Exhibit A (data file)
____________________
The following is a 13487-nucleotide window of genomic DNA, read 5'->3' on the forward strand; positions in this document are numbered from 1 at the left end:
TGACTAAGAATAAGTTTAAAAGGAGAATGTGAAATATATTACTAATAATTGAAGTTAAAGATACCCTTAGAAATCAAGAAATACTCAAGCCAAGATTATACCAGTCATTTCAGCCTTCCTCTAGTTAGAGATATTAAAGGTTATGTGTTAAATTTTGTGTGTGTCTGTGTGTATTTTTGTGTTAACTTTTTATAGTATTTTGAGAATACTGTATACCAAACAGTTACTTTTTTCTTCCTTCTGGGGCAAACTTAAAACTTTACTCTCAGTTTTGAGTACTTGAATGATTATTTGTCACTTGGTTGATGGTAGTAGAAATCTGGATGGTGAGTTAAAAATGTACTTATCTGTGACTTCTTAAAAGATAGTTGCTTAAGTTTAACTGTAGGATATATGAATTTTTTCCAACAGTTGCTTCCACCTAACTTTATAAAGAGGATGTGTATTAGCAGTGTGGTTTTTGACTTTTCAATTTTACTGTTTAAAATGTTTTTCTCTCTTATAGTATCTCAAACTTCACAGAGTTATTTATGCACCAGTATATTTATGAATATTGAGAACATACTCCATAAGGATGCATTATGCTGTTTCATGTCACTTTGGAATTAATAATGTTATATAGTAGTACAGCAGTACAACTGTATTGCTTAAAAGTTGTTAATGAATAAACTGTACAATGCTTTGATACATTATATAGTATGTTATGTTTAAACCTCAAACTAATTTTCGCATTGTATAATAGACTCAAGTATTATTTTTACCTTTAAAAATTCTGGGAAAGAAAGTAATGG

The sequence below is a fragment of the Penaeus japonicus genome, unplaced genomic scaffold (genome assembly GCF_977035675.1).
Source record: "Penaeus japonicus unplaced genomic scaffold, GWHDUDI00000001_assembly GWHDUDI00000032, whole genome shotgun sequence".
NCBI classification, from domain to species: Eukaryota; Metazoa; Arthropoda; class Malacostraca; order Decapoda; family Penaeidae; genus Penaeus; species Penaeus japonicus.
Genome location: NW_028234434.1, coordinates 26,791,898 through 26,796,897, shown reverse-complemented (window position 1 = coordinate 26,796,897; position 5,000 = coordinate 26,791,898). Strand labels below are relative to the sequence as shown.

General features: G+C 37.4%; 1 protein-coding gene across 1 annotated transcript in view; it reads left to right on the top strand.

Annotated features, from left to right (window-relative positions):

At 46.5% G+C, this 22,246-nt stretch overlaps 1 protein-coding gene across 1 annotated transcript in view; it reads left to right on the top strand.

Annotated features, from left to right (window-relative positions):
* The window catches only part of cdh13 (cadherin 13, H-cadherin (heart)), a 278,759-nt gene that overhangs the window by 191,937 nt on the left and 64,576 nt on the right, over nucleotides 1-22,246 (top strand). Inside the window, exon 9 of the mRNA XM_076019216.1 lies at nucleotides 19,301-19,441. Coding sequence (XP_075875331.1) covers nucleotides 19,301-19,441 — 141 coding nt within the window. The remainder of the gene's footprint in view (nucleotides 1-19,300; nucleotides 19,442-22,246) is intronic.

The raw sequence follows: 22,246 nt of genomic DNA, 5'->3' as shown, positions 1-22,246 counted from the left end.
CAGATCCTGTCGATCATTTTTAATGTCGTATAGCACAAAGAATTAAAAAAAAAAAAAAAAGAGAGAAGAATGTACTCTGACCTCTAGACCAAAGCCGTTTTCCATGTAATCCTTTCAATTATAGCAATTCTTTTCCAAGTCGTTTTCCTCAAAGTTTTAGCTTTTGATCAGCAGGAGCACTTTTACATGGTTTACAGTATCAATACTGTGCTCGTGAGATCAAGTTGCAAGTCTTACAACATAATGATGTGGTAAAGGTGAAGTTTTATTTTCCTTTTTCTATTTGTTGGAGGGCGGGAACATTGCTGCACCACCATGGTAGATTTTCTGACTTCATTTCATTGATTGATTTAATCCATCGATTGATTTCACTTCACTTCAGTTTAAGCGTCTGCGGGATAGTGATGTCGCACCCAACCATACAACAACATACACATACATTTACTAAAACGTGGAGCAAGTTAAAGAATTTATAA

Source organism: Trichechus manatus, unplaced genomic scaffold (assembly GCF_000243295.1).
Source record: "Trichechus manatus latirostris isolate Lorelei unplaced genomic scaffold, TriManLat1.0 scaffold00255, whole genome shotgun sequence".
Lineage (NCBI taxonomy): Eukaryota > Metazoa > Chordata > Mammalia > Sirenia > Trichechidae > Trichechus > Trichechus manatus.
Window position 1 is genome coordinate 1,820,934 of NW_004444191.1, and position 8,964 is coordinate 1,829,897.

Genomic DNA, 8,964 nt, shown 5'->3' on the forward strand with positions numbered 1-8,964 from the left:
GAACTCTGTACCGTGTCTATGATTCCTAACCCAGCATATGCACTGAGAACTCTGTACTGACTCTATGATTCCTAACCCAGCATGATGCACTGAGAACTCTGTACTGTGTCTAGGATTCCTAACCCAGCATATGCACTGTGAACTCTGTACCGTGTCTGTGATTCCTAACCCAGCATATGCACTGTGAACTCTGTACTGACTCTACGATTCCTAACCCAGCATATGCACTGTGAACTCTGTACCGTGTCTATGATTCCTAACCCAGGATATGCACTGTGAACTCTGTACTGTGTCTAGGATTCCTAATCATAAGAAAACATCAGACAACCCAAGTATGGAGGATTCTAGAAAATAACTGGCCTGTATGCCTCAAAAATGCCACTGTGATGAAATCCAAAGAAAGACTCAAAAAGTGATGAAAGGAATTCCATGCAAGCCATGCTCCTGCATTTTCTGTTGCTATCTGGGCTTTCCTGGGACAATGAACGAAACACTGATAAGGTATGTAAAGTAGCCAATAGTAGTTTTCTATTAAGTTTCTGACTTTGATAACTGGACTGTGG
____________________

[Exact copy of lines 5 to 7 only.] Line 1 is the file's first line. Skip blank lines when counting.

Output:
NCBI classification, from domain to species: Eukaryota; Metazoa; Arthropoda; class Malacostraca; order Decapoda; family Penaeidae; genus Penaeus; species Penaeus japonicus.
Genome location: NW_028234434.1, coordinates 26,791,898 through 26,796,897, shown reverse-complemented (window position 1 = coordinate 26,796,897; position 5,000 = coordinate 26,791,898). Strand labels below are relative to the sequence as shown.

General features: G+C 37.4%; 1 protein-coding gene across 1 annotated transcript in view; it reads left to right on the top strand.